Again, thanks for the great comment.
Its not easy! You'd think HuffPo would have it down. I accessed through my Facebook site - which required me to add in my email address as well - on the right hand side. They do it a bit differently. thanks!
The other main criticism I would make of the piece - which of course I think is overall positive and will reach a HUGE audience - is that his ignorance of the substance of the PACE trial means he doesn't know that the CBT they were studying was the "evil CBT" (I think this is justinreilly's phrase and it seems to me like a good shorthand) - the kind where they tell you it IS all in your head, you need to overcome your fear of movement, etc.

As I keep saying, not everything that comes in a box labeled "therapy" is the same, or is equally beneficial. (Heck, I don't think there are a lot of people around who know the difference between Cognitive Behavioral Therapy and other forms of therapy, such as the psychodynamic approach. Psychodynamic therapy is the kind that I get. But that's a separate issue.) This writer seems to be referring, NOT to the evil CBT used in the PACE trial, but the even-more-bogus evil "pacing" used in the trial. If you'll recall, that specially cooked-up version of pacing involved telling the patient they would NEVER get better and they just had to stay within their envelope for life - and that this extremely structured version of pacing, driven entirely by inflexible daily routines and not by the state of the patient's own body on a given day, was pretty much the opposite of the kind of "pacing" that many patients do to their benefit. The PACE trial sponsors deliberately invented an evil version of pacing in order to discredit the advocacy of "pacing" by patient groups. Part of the evil was including in the "pacing" therapy TELLING THE PATIENTS THEY WOULD NEVER IMPROVE.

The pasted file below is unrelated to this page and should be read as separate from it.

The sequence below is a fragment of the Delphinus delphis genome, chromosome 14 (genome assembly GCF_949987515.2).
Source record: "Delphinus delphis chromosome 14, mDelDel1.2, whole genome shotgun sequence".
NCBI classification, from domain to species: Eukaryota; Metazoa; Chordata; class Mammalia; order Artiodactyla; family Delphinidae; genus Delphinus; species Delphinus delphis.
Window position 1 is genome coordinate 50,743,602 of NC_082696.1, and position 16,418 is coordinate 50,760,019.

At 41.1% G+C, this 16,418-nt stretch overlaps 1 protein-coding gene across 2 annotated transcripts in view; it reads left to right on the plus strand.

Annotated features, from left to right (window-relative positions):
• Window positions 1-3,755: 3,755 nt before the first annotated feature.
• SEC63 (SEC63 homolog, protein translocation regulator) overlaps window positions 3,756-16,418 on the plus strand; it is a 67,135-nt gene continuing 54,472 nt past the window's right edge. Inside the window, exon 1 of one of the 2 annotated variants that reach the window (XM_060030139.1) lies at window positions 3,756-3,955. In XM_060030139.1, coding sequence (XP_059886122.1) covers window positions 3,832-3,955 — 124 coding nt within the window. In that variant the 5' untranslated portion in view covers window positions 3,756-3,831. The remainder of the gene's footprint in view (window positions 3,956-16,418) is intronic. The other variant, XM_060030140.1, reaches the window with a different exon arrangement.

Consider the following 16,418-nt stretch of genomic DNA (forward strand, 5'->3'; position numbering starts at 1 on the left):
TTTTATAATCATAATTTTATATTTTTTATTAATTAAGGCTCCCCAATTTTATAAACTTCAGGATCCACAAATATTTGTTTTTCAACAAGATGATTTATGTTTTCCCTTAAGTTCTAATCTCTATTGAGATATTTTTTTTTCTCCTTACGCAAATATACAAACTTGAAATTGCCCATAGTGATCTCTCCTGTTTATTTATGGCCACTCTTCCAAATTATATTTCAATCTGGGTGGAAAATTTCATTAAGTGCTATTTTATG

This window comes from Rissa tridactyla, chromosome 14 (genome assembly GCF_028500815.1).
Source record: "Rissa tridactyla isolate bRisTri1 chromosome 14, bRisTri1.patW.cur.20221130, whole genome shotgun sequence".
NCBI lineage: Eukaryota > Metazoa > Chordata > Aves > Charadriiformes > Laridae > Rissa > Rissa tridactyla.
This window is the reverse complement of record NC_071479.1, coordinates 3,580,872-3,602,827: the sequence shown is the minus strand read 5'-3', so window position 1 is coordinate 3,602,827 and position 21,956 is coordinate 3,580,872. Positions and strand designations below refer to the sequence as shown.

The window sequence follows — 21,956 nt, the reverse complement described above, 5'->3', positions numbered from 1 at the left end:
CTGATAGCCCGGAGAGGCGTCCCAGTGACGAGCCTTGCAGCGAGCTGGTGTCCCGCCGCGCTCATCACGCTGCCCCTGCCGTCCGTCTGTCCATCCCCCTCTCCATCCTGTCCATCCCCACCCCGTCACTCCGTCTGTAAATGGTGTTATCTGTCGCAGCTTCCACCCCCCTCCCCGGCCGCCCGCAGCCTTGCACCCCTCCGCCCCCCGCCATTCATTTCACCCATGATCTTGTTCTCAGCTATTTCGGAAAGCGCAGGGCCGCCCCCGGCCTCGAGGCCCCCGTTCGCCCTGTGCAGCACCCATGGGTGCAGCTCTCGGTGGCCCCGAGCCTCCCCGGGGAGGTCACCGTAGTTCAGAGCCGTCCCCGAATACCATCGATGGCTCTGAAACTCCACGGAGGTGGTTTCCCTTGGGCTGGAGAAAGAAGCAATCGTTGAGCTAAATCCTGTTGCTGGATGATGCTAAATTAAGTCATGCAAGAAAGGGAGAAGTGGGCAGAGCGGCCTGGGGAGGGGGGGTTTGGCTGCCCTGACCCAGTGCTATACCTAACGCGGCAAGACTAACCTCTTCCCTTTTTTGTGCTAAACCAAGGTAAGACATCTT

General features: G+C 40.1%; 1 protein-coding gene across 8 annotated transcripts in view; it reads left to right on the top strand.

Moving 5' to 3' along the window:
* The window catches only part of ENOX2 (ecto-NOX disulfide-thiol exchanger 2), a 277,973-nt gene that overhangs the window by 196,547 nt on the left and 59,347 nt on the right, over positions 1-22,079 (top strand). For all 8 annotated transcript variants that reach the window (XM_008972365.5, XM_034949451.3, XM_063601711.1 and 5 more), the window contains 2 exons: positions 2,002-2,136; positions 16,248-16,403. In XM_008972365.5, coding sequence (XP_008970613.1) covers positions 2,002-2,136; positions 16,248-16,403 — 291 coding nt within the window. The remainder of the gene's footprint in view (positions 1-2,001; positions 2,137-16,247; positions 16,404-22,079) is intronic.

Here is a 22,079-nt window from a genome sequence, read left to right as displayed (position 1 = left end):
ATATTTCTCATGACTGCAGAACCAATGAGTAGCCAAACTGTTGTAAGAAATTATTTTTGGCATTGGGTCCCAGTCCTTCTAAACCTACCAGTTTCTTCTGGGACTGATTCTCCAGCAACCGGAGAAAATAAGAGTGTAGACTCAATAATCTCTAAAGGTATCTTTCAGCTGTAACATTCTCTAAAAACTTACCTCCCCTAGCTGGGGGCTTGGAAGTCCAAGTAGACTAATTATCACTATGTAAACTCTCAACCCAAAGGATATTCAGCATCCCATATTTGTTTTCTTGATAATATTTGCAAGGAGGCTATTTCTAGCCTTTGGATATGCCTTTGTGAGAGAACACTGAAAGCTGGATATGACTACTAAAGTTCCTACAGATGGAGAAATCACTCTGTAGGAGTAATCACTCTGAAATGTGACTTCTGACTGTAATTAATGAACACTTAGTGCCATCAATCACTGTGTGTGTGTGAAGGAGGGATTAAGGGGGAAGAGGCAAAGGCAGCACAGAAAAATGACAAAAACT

I have serious, serious questions about the ethics of a lot of this. My personal view is that a very delicate balance needs to be attained between realizing and accepting the limitations that we have on our lives *right now* and for the immediately foreseeable future, and learning to work within those limitations - and NOT giving up hope that things will get better in the future, that we might have better treatments or even a cure available sometime - soon? within our lifetimes? I don't think a therapist coming in and saying either "You're not really sick" OR "You're really sick and you're never going to get better" is beneficial - or ethical. Those are both really bad solutions and neither represents the best of what psychotherapy has to offer for us.